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Depleted soils - why the fruit and vegetables we eat may be doing more harm than good!

We've all heard and read it countless times - "the best way to maintain health is to eat a balanced diet including lots of fruit and vegetables". Of course, this is absolutely correct, so long as those fruits and vegetables are not grown on the mineral-depleted soils that necessitate todays ever-increasing range of chemical "fertilizers".

Why is the soil depleted?
As long ago as the 1920s, the British and US Governments were warned by nutritional experts that the soils on which most crops were grown were so deficient in mineral content that the foods grown on them contained less than 10% of the vitamins and minerals they should have. The intention of these reports was to highlight the problem so that remedial action could be taken to remineralise the soils, leading, once again, to naturally healthy fruits and vegetables.

Unfortunately, neither Government took any action to correct this problem, and as a result, which has been intensified by modern intensive farming methods, the fruits and vegetables not only have little or no vitamin and mineral content, but they are routinely sprayed with such a broad selection of chemicals that they are actually poisonous.

How can plants grow without vitamins and minerals?
Good question.

Most plants require only three nutrients to grow, namely nitrogen, phosphorus and water. In the presence of these nutrients, virtually all plants will grow into what appear to be healthy, nutritious adult specimens. However, if the minerals found in their natural habitat are not present, such plants and their relevant fruits and vegetables will be nutritionally "empty".

As a result of this, these plants are less able to defend themselves against natural predators and are susceptible to insect attack and damage from viruses / bacteria. In order to control this, insecticides, antifungals, antibiotics, pesticides and dozens of other categories of chemicals have been designed to limit the damage done to plants by their natural enemies.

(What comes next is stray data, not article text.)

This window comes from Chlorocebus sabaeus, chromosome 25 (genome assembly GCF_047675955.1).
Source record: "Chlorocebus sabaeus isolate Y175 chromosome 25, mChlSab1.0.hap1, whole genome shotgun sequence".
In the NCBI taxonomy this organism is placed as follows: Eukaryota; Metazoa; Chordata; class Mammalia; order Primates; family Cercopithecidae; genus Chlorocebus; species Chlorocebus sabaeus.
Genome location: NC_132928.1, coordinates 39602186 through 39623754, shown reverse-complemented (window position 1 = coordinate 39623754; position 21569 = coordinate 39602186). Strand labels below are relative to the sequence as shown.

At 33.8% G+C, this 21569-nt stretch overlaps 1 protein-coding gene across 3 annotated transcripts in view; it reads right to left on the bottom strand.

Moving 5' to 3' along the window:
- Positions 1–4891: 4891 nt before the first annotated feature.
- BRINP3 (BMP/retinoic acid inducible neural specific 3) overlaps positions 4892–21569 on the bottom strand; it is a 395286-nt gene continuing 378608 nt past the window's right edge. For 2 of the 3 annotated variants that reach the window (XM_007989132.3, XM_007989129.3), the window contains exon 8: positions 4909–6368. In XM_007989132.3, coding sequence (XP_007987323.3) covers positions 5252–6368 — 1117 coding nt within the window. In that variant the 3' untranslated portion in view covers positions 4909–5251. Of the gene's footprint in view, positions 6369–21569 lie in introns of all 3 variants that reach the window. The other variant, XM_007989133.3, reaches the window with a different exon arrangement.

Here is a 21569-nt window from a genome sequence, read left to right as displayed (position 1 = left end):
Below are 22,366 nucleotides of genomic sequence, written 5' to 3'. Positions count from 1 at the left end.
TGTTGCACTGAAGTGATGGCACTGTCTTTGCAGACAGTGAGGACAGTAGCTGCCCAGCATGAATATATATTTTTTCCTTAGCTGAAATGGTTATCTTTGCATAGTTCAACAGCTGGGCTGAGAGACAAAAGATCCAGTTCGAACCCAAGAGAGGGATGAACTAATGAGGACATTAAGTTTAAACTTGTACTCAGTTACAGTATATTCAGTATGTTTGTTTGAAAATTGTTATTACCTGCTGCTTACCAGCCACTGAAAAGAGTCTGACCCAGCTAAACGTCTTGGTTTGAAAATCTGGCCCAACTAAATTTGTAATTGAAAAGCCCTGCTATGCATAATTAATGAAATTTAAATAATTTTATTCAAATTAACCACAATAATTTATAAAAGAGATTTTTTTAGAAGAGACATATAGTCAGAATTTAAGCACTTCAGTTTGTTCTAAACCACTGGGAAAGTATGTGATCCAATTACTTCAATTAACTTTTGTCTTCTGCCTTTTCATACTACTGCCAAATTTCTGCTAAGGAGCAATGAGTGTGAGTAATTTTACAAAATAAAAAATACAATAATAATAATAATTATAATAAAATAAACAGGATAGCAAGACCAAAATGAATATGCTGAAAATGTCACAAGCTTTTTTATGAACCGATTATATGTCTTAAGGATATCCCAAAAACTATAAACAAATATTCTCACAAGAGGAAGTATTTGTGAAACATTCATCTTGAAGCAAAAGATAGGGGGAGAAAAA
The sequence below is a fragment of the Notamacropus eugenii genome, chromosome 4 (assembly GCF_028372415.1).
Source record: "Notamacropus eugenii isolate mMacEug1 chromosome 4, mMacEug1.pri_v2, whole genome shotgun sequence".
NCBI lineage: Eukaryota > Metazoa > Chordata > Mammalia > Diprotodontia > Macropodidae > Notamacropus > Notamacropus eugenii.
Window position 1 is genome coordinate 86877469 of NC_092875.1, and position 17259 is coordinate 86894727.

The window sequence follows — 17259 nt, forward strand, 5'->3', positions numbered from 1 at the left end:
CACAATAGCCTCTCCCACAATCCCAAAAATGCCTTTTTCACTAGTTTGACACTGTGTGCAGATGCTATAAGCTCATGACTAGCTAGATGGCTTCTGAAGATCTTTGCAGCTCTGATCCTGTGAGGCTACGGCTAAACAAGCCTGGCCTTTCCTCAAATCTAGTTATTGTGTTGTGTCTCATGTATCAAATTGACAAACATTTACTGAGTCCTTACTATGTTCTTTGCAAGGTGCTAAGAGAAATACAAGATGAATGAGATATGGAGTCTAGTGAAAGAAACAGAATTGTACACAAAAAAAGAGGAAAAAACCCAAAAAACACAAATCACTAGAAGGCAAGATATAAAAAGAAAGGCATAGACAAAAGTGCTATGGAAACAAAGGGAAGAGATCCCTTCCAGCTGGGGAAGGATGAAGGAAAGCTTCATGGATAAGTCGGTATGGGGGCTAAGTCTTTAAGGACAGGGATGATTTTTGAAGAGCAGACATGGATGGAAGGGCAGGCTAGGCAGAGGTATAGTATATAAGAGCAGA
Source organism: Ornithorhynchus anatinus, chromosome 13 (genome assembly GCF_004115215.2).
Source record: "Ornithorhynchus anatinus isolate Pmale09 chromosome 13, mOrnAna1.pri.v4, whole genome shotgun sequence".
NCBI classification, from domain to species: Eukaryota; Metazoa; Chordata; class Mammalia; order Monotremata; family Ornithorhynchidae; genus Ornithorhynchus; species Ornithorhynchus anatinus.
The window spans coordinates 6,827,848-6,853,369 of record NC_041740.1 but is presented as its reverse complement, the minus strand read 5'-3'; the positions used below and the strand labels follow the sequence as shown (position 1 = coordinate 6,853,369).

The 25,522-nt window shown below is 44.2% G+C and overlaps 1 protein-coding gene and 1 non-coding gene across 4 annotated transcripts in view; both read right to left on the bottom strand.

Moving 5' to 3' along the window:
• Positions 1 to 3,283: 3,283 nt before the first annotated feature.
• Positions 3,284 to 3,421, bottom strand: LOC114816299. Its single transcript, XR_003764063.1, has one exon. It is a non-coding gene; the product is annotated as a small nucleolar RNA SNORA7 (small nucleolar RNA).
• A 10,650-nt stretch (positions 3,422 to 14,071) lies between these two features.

Unfortunately, many of these chemicals have not been properly tested to assess their effects on either plant or human health, and virtually none have been tested in combination to assess their combined effects. The result is that most fruits, vegetables and other plant-based foods are so contaminated with a huge variety of chemicals, and so deficient in nutrient content that they actually do more harm than good.

How do we address the problem of depleted soils?
The simplest (and cheapest) way to address the depleted soils problem is to do what was suggested in the 1920s - "repair" the soils our fruits and vegetables are grown on by remineralising them and using organic waste products to put back those nutrients necessary to plant, and therefore human (and farmed animal) health.

Fortunately, in recent years, "Organic" farms have sprung up all over the World. Unfortunately, not all countries have imposed the rigorous methods of, for example, the UK Soil Association to accredit organic producers, and standards a varied. Organic products are, however, in most countries guaranteed to be free from pesticides and other chemicals, which means they are at worst, not detrimental to health and, if grown on appropriately "cleansed" and "fed" soil, as beneficial as we all believe they should be and not the depleted soils used in factory farms.

Until this is done on a massive scale (and that is unlikely - US farmers in particular are relying on genetically modified (GM) versions of plants to overcome increasing growth and yield problems due to depleted soils) we have little alternative than to avoid the worst of the chemicals and to replace the missing vitamins and minerals through the use of nutritional supplements.

Back from depleted soils to nutritional supplement

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